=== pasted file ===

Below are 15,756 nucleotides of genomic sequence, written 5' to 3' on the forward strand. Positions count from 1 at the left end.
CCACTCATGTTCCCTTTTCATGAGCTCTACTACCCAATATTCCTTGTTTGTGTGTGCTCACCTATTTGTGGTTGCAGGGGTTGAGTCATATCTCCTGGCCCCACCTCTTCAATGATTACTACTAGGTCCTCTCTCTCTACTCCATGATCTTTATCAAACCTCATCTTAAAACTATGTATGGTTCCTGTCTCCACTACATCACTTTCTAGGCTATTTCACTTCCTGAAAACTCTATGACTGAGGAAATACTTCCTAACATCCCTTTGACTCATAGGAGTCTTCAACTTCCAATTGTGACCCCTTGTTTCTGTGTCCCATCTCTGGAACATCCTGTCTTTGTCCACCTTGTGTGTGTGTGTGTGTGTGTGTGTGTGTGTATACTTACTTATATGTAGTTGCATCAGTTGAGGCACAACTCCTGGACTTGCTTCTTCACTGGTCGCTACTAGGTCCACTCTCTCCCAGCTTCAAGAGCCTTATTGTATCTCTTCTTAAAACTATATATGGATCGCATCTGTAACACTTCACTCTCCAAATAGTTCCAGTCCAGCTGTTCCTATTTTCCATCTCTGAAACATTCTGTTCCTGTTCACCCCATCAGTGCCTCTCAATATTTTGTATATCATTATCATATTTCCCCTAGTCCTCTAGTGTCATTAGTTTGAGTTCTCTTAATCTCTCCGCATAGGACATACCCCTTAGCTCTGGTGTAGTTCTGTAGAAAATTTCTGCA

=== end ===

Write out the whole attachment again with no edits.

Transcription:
Below are 15,756 nucleotides of genomic sequence, written 5' to 3' on the forward strand. Positions count from 1 at the left end.
CCACTCATGTTCCCTTTTCATGAGCTCTACTACCCAATATTCCTTGTTTGTGTGTGCTCACCTATTTGTGGTTGCAGGGGTTGAGTCATATCTCCTGGCCCCACCTCTTCAATGATTACTACTAGGTCCTCTCTCTCTACTCCATGATCTTTATCAAACCTCATCTTAAAACTATGTATGGTTCCTGTCTCCACTACATCACTTTCTAGGCTATTTCACTTCCTGAAAACTCTATGACTGAGGAAATACTTCCTAACATCCCTTTGACTCATAGGAGTCTTCAACTTCCAATTGTGACCCCTTGTTTCTGTGTCCCATCTCTGGAACATCCTGTCTTTGTCCACCTTGTGTGTGTGTGTGTGTGTGTGTGTGTGTGTATACTTACTTATATGTAGTTGCATCAGTTGAGGCACAACTCCTGGACTTGCTTCTTCACTGGTCGCTACTAGGTCCACTCTCTCCCAGCTTCAAGAGCCTTATTGTATCTCTTCTTAAAACTATATATGGATCGCATCTGTAACACTTCACTCTCCAAATAGTTCCAGTCCAGCTGTTCCTATTTTCCATCTCTGAAACATTCTGTTCCTGTTCACCCCATCAGTGCCTCTCAATATTTTGTATATCATTATCATATTTCCCCTAGTCCTCTAGTGTCATTAGTTTGAGTTCTCTTAATCTCTCCGCATAGGACATACCCCTTAGCTCTGGTGTAGTTCTGTAGAAAATTTCTGCA